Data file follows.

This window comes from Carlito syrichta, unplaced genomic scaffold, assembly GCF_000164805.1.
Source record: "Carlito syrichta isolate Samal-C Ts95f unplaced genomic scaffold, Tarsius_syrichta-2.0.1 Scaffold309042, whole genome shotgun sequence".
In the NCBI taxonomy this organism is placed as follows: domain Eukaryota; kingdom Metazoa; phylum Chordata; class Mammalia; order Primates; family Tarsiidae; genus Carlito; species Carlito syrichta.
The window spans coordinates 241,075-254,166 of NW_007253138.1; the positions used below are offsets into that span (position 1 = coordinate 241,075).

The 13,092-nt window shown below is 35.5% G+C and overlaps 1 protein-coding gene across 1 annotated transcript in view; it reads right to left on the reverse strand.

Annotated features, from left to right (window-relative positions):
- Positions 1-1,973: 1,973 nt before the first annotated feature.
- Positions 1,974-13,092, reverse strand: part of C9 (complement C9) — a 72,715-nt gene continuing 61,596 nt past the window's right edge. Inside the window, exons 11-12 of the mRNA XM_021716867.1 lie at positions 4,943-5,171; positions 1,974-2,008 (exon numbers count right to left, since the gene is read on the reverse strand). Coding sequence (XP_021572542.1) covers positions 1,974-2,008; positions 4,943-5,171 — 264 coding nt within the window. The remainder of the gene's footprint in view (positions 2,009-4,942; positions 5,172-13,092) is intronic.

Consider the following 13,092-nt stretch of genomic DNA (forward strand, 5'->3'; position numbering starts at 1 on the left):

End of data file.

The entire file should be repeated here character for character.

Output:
This window comes from Carlito syrichta, unplaced genomic scaffold, assembly GCF_000164805.1.
Source record: "Carlito syrichta isolate Samal-C Ts95f unplaced genomic scaffold, Tarsius_syrichta-2.0.1 Scaffold309042, whole genome shotgun sequence".
In the NCBI taxonomy this organism is placed as follows: domain Eukaryota; kingdom Metazoa; phylum Chordata; class Mammalia; order Primates; family Tarsiidae; genus Carlito; species Carlito syrichta.
The window spans coordinates 241,075-254,166 of NW_007253138.1; the positions used below are offsets into that span (position 1 = coordinate 241,075).

The 13,092-nt window shown below is 35.5% G+C and overlaps 1 protein-coding gene across 1 annotated transcript in view; it reads right to left on the reverse strand.

Annotated features, from left to right (window-relative positions):
- Positions 1-1,973: 1,973 nt before the first annotated feature.
- Positions 1,974-13,092, reverse strand: part of C9 (complement C9) — a 72,715-nt gene continuing 61,596 nt past the window's right edge. Inside the window, exons 11-12 of the mRNA XM_021716867.1 lie at positions 4,943-5,171; positions 1,974-2,008 (exon numbers count right to left, since the gene is read on the reverse strand). Coding sequence (XP_021572542.1) covers positions 1,974-2,008; positions 4,943-5,171 — 264 coding nt within the window. The remainder of the gene's footprint in view (positions 2,009-4,942; positions 5,172-13,092) is intronic.

Consider the following 13,092-nt stretch of genomic DNA (forward strand, 5'->3'; position numbering starts at 1 on the left):